US 4632467 A
In a brake-slip controlled brake system for automotive vehicles, each one front wheel and one rear wheel are assigned to one joint braking pressure control channel (6, 8; 7, 9). Sensors (S1 -S4) for determining the wheel rotational behavior are disposed at all wheels. After their electronic combination and processing, the sensor signals serve to govern braking pressure modulators, e.g. solenoid switching valves (6-9).
In the presence of sufficient friction of the front wheels (VR, VL), brake slip control is dependent on the rotational behavior of the front wheels. In the event of too low friction, brake slip control is switched over to the rear wheels (HR, HL), preferably to the rear wheel having least deceleration which thereby takes the lead as regards the control of the further braking pressure variation.
1. A brake system with brake slip control for automotive vehicles comprising one front wheel and one rear wheel assigned to one joint braking pressure control channel; each individual wheel being equipped with a sensor for determination of the wheel rotational behaviour, said sensor generating output signals being electronically combined and processed to control braking pressure modulators; said modulators regulating a hydraulic fluid flow through a pair of control channels; two fluid circuits diagonally connected via correlated control channels; said channels rerouting the fluid flow from front wheel brakes to vehicle rear wheel brakes when road traction at the front wheels decreases below a predetermined level for a specified period of time wherein the brake slip control is solely dependent upon the rotational behaviour of the rear wheels when said road traction at said front wheels decreases below said predetermined level for said specified period of time and wherein the brake slip control is solely dependent upon the rotational behavior of the front wheels when the road traction at the front wheels exceeds a predetermined level.
2. A brake system as claimed in claim 1, wherein said modulators include means for switching a supply of fluid flow to one of rear wheels having the lowest deceleration when friction at the front wheels decreases below a predetermined level.
3. A brake system as claimed in claim 1, wherein the braking pressure control channel with a higher brake slip in its front wheel includes means providing more pressure to the rear wheel assigned to this control channel when both front wheels experience significantly decreased road traction.
4. A brake system as claimed in claim 1, wherein both control channels have means for rerouting brake fluid flow to the rear wheels when another front wheel experiences a brake slip above a predetermined level.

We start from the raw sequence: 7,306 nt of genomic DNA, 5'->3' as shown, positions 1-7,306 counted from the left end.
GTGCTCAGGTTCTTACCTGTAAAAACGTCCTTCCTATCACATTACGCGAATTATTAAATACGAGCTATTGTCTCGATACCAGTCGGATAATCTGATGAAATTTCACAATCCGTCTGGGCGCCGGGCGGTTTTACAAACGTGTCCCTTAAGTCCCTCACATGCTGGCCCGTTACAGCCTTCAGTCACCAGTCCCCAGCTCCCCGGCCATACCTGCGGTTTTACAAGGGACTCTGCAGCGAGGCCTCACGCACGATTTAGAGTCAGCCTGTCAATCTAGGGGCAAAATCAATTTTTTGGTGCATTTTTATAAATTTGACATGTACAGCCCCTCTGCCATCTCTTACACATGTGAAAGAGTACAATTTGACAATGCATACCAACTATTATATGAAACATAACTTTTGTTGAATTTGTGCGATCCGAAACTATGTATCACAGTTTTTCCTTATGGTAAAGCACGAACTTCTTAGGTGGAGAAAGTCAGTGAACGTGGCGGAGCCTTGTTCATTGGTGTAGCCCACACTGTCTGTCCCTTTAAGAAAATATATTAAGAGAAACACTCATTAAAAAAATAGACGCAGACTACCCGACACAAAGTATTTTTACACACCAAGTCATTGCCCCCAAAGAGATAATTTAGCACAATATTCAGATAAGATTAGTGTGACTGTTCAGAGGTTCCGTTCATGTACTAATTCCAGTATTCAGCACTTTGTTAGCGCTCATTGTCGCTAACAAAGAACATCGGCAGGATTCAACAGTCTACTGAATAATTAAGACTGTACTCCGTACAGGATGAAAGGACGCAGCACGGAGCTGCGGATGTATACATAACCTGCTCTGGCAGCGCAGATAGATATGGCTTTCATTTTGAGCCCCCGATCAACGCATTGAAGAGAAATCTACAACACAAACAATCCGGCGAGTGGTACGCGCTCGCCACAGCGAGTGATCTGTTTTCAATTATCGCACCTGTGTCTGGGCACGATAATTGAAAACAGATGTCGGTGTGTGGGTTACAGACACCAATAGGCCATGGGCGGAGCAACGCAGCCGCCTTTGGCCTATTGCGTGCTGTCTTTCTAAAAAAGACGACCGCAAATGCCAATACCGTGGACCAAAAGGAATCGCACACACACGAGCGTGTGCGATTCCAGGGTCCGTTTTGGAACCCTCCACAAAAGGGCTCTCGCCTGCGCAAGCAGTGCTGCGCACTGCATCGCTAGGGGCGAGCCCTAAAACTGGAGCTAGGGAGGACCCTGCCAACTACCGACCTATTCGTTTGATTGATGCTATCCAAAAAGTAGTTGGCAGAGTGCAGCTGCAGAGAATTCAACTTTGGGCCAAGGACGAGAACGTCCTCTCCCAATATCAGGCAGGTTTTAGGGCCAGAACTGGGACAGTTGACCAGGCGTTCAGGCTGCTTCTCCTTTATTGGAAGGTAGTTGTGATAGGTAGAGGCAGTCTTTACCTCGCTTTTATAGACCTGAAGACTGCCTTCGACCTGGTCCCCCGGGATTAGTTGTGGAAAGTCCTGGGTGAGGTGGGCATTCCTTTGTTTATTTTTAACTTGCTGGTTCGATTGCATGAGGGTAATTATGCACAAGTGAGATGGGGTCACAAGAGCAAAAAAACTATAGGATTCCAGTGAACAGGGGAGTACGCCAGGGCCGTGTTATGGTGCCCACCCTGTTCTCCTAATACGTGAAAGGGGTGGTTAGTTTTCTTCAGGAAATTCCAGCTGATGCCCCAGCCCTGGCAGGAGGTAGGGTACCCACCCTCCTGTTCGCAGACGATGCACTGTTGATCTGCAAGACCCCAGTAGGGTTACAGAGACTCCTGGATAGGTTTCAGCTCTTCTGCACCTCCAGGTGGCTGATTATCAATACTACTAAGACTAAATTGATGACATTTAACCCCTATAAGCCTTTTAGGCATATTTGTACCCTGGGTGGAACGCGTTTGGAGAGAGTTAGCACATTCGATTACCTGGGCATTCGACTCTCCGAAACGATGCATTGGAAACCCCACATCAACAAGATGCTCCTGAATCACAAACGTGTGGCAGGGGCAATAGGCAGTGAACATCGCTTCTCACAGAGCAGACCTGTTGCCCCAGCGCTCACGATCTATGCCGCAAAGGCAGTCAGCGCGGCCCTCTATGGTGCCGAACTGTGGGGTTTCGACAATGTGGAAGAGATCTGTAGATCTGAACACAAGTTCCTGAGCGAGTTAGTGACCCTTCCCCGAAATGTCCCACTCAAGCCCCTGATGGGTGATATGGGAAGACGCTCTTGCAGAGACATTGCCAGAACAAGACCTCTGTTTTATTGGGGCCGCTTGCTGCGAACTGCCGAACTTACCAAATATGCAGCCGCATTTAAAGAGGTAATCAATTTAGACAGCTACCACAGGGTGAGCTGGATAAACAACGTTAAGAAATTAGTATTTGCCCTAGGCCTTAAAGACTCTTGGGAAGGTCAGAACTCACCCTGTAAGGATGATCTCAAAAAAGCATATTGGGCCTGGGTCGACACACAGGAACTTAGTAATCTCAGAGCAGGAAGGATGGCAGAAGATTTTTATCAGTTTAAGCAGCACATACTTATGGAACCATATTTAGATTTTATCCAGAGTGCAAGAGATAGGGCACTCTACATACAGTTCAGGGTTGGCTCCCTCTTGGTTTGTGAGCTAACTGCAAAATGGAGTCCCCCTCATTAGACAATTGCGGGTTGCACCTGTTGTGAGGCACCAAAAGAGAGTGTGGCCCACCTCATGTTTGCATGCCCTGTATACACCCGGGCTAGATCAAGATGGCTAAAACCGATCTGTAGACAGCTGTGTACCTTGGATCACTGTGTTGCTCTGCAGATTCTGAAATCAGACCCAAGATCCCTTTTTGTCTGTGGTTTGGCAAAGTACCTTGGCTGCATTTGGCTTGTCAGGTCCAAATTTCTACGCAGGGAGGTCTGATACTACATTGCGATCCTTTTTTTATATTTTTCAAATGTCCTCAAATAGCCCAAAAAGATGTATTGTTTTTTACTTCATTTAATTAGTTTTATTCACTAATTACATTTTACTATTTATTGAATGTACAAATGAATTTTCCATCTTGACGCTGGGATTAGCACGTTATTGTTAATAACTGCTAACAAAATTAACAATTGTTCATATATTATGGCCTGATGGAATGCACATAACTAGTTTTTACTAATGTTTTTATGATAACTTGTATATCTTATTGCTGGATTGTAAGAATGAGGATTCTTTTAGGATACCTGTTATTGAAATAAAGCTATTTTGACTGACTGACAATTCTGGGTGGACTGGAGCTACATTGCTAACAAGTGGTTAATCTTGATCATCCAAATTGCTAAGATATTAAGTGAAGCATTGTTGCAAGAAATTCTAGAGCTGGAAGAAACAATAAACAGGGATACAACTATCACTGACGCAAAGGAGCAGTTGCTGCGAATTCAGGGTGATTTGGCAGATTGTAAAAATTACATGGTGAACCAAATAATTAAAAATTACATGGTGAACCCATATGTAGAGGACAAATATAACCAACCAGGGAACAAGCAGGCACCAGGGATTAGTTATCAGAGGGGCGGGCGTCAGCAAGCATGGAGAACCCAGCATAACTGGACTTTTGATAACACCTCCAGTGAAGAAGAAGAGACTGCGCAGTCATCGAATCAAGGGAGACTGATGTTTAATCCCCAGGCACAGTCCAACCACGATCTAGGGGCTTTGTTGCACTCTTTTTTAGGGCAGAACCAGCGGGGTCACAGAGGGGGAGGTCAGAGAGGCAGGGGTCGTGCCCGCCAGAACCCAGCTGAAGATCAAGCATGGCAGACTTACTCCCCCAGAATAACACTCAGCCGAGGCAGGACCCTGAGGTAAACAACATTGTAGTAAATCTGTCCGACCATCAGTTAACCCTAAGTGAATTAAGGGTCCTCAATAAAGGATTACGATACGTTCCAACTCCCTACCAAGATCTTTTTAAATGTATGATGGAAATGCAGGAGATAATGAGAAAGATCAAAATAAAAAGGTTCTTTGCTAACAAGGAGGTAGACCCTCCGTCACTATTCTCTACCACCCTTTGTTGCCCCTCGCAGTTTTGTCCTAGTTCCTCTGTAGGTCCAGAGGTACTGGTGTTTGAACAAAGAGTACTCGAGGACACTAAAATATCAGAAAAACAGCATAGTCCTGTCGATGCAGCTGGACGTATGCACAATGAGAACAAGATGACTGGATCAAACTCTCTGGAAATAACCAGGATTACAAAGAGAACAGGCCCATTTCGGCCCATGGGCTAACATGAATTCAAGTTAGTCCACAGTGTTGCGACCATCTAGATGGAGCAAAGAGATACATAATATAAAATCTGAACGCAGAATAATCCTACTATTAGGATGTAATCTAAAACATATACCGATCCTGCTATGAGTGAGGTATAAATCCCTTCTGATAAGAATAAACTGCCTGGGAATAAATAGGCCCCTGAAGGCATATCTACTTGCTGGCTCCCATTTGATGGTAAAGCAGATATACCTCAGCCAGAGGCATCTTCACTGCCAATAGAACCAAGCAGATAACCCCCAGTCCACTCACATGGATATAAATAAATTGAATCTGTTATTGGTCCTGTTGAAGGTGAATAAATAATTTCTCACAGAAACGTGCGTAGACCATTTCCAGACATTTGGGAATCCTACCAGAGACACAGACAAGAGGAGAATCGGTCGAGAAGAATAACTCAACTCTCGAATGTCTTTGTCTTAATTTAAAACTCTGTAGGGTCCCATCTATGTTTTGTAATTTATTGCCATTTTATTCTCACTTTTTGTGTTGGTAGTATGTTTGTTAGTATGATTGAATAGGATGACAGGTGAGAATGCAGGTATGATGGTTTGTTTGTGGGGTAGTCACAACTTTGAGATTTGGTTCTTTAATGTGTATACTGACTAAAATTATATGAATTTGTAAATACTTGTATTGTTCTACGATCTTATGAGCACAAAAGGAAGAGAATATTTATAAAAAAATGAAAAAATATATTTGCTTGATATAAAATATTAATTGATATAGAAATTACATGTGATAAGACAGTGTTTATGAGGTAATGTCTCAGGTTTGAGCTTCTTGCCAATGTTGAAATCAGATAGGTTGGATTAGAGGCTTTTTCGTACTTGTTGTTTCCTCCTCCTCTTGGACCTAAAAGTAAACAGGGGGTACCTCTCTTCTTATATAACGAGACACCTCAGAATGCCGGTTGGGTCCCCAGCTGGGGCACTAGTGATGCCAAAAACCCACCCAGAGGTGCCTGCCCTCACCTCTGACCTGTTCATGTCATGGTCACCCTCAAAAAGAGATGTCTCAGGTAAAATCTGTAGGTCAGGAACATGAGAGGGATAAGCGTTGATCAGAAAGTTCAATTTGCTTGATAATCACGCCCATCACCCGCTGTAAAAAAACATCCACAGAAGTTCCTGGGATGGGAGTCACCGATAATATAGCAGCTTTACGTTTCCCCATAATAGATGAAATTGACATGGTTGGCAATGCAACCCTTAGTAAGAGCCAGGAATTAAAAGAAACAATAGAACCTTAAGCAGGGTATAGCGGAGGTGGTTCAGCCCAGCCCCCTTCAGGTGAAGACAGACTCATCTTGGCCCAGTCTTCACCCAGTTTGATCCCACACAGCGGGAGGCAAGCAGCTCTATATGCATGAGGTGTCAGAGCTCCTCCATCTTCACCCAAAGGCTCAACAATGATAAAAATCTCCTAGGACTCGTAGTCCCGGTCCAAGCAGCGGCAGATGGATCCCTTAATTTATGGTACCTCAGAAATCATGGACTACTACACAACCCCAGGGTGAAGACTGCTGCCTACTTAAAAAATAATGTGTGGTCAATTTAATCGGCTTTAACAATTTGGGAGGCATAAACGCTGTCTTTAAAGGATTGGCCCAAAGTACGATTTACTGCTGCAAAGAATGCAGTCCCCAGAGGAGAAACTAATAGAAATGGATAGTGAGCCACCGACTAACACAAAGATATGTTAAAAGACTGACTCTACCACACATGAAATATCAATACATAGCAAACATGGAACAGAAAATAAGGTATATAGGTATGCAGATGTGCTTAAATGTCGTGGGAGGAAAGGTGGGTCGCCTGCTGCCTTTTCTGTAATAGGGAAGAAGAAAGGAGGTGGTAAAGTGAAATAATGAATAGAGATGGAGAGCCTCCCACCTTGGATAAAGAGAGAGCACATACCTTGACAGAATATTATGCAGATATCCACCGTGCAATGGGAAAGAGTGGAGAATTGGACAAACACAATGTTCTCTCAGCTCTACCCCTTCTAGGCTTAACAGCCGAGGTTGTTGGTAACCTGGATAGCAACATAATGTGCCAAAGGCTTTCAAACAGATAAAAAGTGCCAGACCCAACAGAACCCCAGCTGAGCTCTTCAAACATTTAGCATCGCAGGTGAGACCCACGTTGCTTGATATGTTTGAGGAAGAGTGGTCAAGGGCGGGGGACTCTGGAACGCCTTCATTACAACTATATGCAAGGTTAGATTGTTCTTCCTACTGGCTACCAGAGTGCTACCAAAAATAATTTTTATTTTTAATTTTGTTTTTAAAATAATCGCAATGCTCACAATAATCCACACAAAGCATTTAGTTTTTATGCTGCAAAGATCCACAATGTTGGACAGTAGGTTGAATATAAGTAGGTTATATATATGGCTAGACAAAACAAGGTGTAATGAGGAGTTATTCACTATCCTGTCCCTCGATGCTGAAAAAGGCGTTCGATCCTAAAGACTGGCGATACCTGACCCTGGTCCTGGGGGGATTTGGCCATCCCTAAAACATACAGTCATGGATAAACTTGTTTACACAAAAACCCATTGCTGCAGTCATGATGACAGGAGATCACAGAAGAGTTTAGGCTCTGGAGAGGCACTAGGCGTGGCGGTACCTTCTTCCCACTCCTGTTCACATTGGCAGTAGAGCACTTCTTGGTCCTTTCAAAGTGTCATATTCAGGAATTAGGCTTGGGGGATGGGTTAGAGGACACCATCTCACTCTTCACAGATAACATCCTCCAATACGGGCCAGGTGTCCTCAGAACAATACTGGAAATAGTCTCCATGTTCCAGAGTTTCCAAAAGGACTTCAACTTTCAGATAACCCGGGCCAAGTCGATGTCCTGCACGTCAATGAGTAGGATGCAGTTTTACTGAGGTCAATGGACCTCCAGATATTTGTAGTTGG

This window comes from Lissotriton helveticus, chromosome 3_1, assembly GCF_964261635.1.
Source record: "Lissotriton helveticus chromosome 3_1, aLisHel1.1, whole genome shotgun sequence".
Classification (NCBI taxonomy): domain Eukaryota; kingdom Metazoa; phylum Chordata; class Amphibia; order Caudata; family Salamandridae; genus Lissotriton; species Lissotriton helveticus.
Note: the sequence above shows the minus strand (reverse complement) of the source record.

5. A brake system as claimed in claim 1, wherein sensor means ascertain the brake slip at the front wheels as a measured variable for determining a coefficient of friction and for initiating the fluid pressure switching action.
6. A brake system as claimed in claim 1, wherein sensor means ascertain braking pressure in brake cylinders of the front wheels which corresponds with a coefficient of friction for initiating the fluid flow switching action.
7. A brake system as claimed in claim 1, wherein means for maintaining of the fluid flow switch until termination of the braking operation.
8. A brake system as claimed in claim 1, and means for maintaining the fluid flow rerouting within a predetermined range of acceleration levels.
9. A brake system as claimed in claim 1, wherein said control channel initiate fluid pressure rerouting to rear wheels when the front wheel traction exceeds a predetermined time interval.
10. A brake system as claimed in claim 1, wherein one pressure reducer is inserted into the pressure fluid path to the rear wheel and operation of said reducer being controllable in connection with an axle load distribution.
This application is a continuation of application Ser. No. 597,728, filed Apr. 6, 1984, now abandoned.
The present invention relates to a brake system with brake slip control provided for automotive vehicles, in particular for road vehicles, wherein each one front wheel and one rear wheel are assigned to one joint braking pressure control channel, and wherein the individual wheels and/or the axles are equipped with sensors for the determination of the wheel rotational behavior, the output signals of said sensors serving after their electronic combination and processing to control braking pressure modulators, e.g. solenoid valves.